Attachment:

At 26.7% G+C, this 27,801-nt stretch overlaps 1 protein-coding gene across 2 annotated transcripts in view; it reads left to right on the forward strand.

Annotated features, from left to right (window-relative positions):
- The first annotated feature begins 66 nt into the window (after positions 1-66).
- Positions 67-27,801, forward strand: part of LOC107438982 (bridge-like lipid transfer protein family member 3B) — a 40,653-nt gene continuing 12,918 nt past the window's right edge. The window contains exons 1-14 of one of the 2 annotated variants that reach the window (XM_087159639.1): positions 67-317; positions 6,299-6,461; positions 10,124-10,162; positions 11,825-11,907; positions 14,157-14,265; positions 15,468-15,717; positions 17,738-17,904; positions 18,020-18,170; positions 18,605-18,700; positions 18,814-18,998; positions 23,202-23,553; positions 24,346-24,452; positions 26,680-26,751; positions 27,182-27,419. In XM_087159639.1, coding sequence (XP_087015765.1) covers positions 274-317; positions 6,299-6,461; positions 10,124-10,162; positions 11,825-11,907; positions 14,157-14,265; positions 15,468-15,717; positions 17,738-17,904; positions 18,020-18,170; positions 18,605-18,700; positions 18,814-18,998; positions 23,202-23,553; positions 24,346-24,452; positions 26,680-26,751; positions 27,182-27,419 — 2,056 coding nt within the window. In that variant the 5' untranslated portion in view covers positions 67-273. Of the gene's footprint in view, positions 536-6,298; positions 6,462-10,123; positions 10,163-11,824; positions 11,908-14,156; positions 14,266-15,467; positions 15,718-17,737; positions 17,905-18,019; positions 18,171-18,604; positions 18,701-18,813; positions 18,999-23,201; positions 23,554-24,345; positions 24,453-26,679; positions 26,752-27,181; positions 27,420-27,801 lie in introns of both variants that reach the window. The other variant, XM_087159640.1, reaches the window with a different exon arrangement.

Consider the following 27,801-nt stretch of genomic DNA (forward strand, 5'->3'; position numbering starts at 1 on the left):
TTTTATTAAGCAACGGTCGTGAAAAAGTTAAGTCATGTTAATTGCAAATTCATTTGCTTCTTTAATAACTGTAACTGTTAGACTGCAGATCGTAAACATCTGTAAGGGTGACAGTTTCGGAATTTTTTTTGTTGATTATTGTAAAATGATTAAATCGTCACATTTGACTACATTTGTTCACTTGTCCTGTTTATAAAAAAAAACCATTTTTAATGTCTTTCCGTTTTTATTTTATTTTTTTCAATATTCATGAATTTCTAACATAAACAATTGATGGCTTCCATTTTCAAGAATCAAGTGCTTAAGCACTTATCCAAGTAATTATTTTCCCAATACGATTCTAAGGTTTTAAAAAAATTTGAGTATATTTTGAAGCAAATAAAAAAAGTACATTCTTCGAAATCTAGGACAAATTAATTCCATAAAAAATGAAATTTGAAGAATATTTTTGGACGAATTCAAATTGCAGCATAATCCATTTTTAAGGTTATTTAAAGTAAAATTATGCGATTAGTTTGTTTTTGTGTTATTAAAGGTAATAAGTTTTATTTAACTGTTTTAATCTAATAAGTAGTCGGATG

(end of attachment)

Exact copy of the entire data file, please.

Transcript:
At 26.7% G+C, this 27,801-nt stretch overlaps 1 protein-coding gene across 2 annotated transcripts in view; it reads left to right on the forward strand.

Annotated features, from left to right (window-relative positions):
- The first annotated feature begins 66 nt into the window (after positions 1-66).
- Positions 67-27,801, forward strand: part of LOC107438982 (bridge-like lipid transfer protein family member 3B) — a 40,653-nt gene continuing 12,918 nt past the window's right edge. The window contains exons 1-14 of one of the 2 annotated variants that reach the window (XM_087159639.1): positions 67-317; positions 6,299-6,461; positions 10,124-10,162; positions 11,825-11,907; positions 14,157-14,265; positions 15,468-15,717; positions 17,738-17,904; positions 18,020-18,170; positions 18,605-18,700; positions 18,814-18,998; positions 23,202-23,553; positions 24,346-24,452; positions 26,680-26,751; positions 27,182-27,419. In XM_087159639.1, coding sequence (XP_087015765.1) covers positions 274-317; positions 6,299-6,461; positions 10,124-10,162; positions 11,825-11,907; positions 14,157-14,265; positions 15,468-15,717; positions 17,738-17,904; positions 18,020-18,170; positions 18,605-18,700; positions 18,814-18,998; positions 23,202-23,553; positions 24,346-24,452; positions 26,680-26,751; positions 27,182-27,419 — 2,056 coding nt within the window. In that variant the 5' untranslated portion in view covers positions 67-273. Of the gene's footprint in view, positions 536-6,298; positions 6,462-10,123; positions 10,163-11,824; positions 11,908-14,156; positions 14,266-15,467; positions 15,718-17,737; positions 17,905-18,019; positions 18,171-18,604; positions 18,701-18,813; positions 18,999-23,201; positions 23,554-24,345; positions 24,453-26,679; positions 26,752-27,181; positions 27,420-27,801 lie in introns of both variants that reach the window. The other variant, XM_087159640.1, reaches the window with a different exon arrangement.

Consider the following 27,801-nt stretch of genomic DNA (forward strand, 5'->3'; position numbering starts at 1 on the left):
TTTTATTAAGCAACGGTCGTGAAAAAGTTAAGTCATGTTAATTGCAAATTCATTTGCTTCTTTAATAACTGTAACTGTTAGACTGCAGATCGTAAACATCTGTAAGGGTGACAGTTTCGGAATTTTTTTTGTTGATTATTGTAAAATGATTAAATCGTCACATTTGACTACATTTGTTCACTTGTCCTGTTTATAAAAAAAAACCATTTTTAATGTCTTTCCGTTTTTATTTTATTTTTTTCAATATTCATGAATTTCTAACATAAACAATTGATGGCTTCCATTTTCAAGAATCAAGTGCTTAAGCACTTATCCAAGTAATTATTTTCCCAATACGATTCTAAGGTTTTAAAAAAATTTGAGTATATTTTGAAGCAAATAAAAAAAGTACATTCTTCGAAATCTAGGACAAATTAATTCCATAAAAAATGAAATTTGAAGAATATTTTTGGACGAATTCAAATTGCAGCATAATCCATTTTTAAGGTTATTTAAAGTAAAATTATGCGATTAGTTTGTTTTTGTGTTATTAAAGGTAATAAGTTTTATTTAACTGTTTTAATCTAATAAGTAGTCGGATG